By night, Ghani was reportedly in Tajikistan. In a Facebook post, Ghani said he had left the country to avoid bloodshed and clashes with the Taliban that would put millions of Kabul residents in danger. “The Taliban have managed to expel me,” he said. “They are here to attack all of Kabul and the people of Kabul. To avoid the bloody flood, I thought it best to get out. “

Abdullah Abdullah, the collapsing government peace chief envoy who traveled to Doha for negotiations, confirmed his departure from office and the country. “The former president of Afghanistan left Afghanistan, leaving the country in this difficult situation,” he said. “God should hold him accountable.”

People queuing to withdraw money from a bank in Kabul on Sunday.
People queuing to withdraw money from a bank in Kabul on Sunday. Photograph: Anadolu Agency / Getty Images

Former President Hamid Karzai, by contrast, shared a video of him with his daughters, promising to stay in Kabul. He is part of a newly formed Afghan Leadership Coordination Council, which will meet with the Taliban and manage the transfer of power.

There was outrage in the capital over the flight of a man who had appeared on national television just a day earlier promising to reorganize the army. “Ghani sold the country to the Taliban. I trusted him and voted for him, but he is a failed leader, ”said official Karima Jamili.

But as the Taliban drew closer, there had been fears of street-to-street fighting, a retaliation for the brutal civil war that tore Afghanistan in the 1990s and reduced Kabul to ruins. So some welcomed his departure, despite unease for what would come next.

“Imagine if he fought the Taliban, how many lives would be taken and how many innocent civilians would be killed?” said Hadia, a college student. “Considering that all the provinces are now under the control of the Taliban, it was the only way to temporarily reduce the violence.

The near bloodless takeover of the capital by the Taliban came after an 11-day blitzkrieg offensive in cities in Afghanistan. They had already seized most of Afghanistan’s rural areas along with key border crossings in a campaign that began in May, and this month they forcibly moved into urban areas across the country, dividing and demoralizing Afghan forces. .

On Friday they captured the second and third largest cities, southern Kandahar and western Herat, and on Saturday the northern fortress of Mazar-i-Sharif fell.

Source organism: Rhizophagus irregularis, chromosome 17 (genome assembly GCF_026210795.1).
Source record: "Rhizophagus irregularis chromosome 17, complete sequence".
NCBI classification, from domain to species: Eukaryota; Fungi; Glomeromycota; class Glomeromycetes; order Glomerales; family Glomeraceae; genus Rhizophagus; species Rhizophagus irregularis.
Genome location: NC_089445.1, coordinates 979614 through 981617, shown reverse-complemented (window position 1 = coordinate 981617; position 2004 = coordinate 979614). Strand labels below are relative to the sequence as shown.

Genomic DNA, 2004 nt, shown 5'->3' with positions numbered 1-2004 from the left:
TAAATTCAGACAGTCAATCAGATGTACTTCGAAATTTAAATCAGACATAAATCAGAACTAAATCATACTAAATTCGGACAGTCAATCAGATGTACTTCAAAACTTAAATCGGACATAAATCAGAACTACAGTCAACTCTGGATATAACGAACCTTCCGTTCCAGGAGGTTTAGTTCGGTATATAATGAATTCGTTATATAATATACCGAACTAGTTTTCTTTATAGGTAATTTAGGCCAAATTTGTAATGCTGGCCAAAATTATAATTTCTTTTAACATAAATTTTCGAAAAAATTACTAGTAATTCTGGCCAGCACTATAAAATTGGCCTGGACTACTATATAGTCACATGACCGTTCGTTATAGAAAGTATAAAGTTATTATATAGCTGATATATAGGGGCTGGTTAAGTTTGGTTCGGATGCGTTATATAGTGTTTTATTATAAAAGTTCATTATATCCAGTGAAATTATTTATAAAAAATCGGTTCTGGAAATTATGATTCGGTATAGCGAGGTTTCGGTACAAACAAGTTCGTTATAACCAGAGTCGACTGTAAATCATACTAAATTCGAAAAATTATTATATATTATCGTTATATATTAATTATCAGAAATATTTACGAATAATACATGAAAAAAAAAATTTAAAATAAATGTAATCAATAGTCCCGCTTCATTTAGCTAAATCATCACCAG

So it seemed a question of whether, rather than when, the Taliban would take Kabul, but even so the speed of Sunday’s collapse was staggering. TO US intelligence estimate last week he had said that Kabul could hold out for at least three months.

It came almost exactly two decades after an international coalition led by Washington and London triumphantly toppled the Taliban in December 2001, seemingly consigning their caliphate to history.

In both the United Kingdom and the United States, politicians tried to project their long mission as a counter-terrorism that would continue. UK Prime Minister Boris Johnson, who was asked about the situation in Afghanistan, said in a television interview: “It is very important that the West work collectively to come up with that new government, whether by the Taliban or from anyone else: no one wants Afghanistan once again to be a breeding ground for terror. “

But the West for years also established an explicit mission to support democracy and human rights, and most of those achievements are expected to disappear. The Taliban have always been clear that they are fighting for an austere interpretation of Islam, which includes particularly severe restrictions on women and girls.

During years of US-brokered peace talks, Taliban negotiators have vowed to respect women’s rights under Islam, but declined to elaborate. And in the areas they control, women already have limited education, work and freedom of movement.

In Kabul, the shops had started delete photos of women in wedding dresses and women were preparing for a very different life. “I felt very sad today, it was amazing for me that the Taliban were back in Kabul,” Hawa said. “They will not respect our freedom.”